Football, baseball and taxes
Congress is decorating its annual legislative Christmas "tree"

It's FSA spending season

OK, I milked the "I've got a cold" excuse for as long as I could. And although you'll still hear a stray cough or sneeze around our house, they're probably attributable more to the seasonal cedar pollen than the seasonal head cold.

So I can't blame illness on why I'm so late in posting this week's Weekly Tax Tip, which just happens to be health related.

It's that time of the year. No, not to go holiday shopping, but to spend down your medical flexible savings accounts, or FSA. If your company's benefits year ends on Dec. 31 and you still have money in an FSA, you could soon lose it.

FSA spending sign Sign in Austin optometrist office; photo by Kay Bell

That's one of the drawbacks of an FSA, although some employers provide account holders a three-month-plus grace period, until March 15, to use up the previous year's FSA balance. But it's an option, not the rule.

So check with your benefits' manager and FSA administrator to make sure you don't miss the deadline.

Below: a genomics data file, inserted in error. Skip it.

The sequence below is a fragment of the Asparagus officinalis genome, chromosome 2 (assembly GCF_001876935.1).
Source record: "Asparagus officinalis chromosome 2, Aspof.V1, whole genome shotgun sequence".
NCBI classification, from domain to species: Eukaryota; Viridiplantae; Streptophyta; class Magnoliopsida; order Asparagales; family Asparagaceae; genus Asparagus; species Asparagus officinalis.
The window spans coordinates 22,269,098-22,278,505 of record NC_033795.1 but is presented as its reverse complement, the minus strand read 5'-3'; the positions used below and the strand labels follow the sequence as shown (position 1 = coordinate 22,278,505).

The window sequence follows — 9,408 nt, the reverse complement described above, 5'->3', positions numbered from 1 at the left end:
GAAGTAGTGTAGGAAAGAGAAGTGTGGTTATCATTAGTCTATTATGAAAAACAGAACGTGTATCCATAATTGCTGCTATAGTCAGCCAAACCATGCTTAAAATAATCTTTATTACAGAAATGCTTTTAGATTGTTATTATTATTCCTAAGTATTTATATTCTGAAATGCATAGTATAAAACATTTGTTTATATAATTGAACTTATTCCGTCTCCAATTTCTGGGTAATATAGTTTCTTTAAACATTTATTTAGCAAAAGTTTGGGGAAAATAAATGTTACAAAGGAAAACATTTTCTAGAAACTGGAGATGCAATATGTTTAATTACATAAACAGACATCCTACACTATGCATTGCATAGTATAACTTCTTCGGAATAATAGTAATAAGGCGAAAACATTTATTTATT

And if it's the end of the year, get spending that FSA money.

Counter-intuitive advice? That admonition, however valid it might be, also got me thinking about how these accounts, which can save you a few tax dollars because your contributions go in automatically before payroll tax amounts are deducted, could actually undercut good health and financial habits.

In fact, FSAs in many instances encourage medical over spending.

Let's face it, few of us calculate precisely enough to have the perfect amount of FSA money to pay for our medical expenses. And when we go looking for ways to spend it up so we don't lose it, we tend to overspend a bit.

Sure, the new pair of prescription reading glasses were a few more bucks than we had in our FSA account, but at least we wiped it out. Better I'm out $25, you rationalize, than lose $50 in my medical account.

But that's sort of the FSA equivalent of buying something because you have a coupon. You end up spending money you normally wouldn't or shouldn't spend.

Or to keep it in the tax realm, you justify a big expense now because when you file in a few months you'll get a tax deduction.

Ideally, with your FSA you'll find some items or treatments that fit the balance you have left.

Even more ideally, you did a better job of estimating your medical expenses when you chose an FSA amount for 2012.

The bottom line is that in all cases you need to look at the bigger financial and tax pictures, not just for the sometimes minimal tax break.

You also might find these items of interest:


Feed You can follow this conversation by subscribing to the comment feed for this post.

The comments to this entry are closed.